'Crazy Rich Asians' Tops The Box Office While 'Billionaire Boys Club' Has An Embarrassing Debut

Last week The Meg overperformed at the box office, but this weekend, it's time for another title to shine as it swims past the prehistoric shark action thriller.

Warner Bros. Pictures' much buzzed about romantic comedy Crazy Rich Asians surpassed expectations by raking in $25.3 million at the box office from 3,384. That was enough to have it top The Meg, which raked in a respectable $21.5 million in its second weekend. However, not all movies were quite as lucky. Mark Wahlberg's action thriller Mile 22 opened below expectations while the specialty release Billionaire Boys Club had one of the most embarrassing box office debuts ever.

First up, Jon M. Chu's acclaimed romantic comedy is the first movie since The Joy Luck Club in 1993 to have a nearly all-Asian-American cast. The movie only cost $30 million to make, and excitement for the movie has been through the roof. Not only did audiences give the movie an A through CinemaScore, but the movie ended up with a 92% critical rating at Rotten Tomatoes. That helped push the movie to a total of $34 million domestically after taking into account sneak preview screenings from the week before and Wednesday preview night screenings.

The triumph of Crazy Rich Asians at the box office is a huge score for the romantic comedy genre. The last time a romantic comedy did this well at the box office, it was Trainwreck in the summer of 2015 opening with just over $20 million. It's a shame that the genre has gone by the wayside as the mid-budget studio film has slowly disappeared in recent years. But the success of Crazy Rich Asians might indicate a comeback is in store.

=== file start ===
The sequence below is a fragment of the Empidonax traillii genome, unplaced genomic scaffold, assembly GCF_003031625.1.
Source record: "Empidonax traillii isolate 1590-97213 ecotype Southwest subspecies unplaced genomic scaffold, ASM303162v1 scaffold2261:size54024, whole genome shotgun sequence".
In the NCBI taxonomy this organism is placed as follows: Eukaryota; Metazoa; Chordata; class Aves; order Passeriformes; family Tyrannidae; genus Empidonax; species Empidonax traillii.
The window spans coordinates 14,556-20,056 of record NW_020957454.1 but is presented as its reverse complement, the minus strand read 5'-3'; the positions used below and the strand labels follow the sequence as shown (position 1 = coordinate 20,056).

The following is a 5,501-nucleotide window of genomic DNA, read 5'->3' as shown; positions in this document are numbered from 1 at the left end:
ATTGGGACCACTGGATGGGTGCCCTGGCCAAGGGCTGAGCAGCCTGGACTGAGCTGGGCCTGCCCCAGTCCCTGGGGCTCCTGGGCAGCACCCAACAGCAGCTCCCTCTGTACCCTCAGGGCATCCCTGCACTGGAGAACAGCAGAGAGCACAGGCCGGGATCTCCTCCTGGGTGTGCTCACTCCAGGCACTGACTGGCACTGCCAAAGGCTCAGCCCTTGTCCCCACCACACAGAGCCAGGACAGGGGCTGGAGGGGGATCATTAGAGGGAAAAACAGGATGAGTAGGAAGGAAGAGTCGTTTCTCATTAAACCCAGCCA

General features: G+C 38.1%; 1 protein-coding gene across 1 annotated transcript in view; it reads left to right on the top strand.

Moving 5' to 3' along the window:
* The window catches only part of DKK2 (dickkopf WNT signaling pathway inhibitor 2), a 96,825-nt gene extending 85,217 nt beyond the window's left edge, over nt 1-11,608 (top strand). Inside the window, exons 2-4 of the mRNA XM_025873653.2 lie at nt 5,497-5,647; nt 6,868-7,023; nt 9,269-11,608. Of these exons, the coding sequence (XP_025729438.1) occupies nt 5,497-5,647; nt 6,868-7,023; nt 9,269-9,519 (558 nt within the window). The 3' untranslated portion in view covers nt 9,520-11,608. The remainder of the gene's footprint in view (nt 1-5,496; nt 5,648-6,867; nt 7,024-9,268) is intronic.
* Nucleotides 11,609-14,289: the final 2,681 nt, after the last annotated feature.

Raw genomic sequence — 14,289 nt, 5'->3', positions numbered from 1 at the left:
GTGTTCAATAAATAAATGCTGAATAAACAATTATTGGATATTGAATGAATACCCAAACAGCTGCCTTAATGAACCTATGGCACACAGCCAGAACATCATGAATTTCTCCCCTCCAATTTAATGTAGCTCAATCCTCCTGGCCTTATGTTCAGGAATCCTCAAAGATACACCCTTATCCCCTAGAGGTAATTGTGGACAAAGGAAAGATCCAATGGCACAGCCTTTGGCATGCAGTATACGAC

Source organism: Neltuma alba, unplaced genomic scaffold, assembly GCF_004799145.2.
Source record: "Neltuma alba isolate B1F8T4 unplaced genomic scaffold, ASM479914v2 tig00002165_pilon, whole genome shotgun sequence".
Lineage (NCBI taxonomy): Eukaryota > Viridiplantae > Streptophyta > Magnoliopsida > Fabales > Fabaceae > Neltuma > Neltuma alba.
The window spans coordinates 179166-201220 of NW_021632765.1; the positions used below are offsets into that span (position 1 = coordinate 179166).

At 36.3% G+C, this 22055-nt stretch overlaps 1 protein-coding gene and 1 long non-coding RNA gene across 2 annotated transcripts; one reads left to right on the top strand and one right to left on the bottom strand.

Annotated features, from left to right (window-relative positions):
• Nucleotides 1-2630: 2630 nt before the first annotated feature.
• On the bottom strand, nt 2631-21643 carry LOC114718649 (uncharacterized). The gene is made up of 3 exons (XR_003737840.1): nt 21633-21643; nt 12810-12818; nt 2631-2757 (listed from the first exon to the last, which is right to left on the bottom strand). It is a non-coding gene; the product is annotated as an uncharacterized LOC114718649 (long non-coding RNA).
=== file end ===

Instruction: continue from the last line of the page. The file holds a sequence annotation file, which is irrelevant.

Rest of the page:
Furthermore, this is just more evidence that audiences are hungry for representation across the board. Black Panther was a huge success earlier this year. It ended up making over $700 million at the domestic box office, and it's only the third film to do so. While that kind of success is undoubtedly boosted by the Marvel Studios brand, the fact that no other Marvel movie has been able to reach that milestone shows just how much success came from the fact that this movie expanded the kind of representation that hasn't been as prominent as it should have been for years.

Meanwhile, it seems like the shoot'em up action that Mark Wahlberg wanted to deliver with director Peter Berg wasn't quite what audiences were looking for this weekend. Variety has Mile 22 opening in the #3 spot with $13.6 million from 3,482 theaters. That's not exactly a promising debut for what was meant to kick off a franchise of films, especially one that cost somewhere between $30 million and $50 million.

Finally, the last wide opener was the man vs nature drama Alpha, a story of survival about a boy and a wild wolf that would begin the long-lasting bond between man and dog. The film started getting pushed as a family film at the last minute to get audiences interested (even though it's more like The Revenant with a kid), but it only opened at #5 with $10.5 million in 2,719 locations. That's actually a bit above projections, but the movie has quite a climb to earn back its $50 million budget.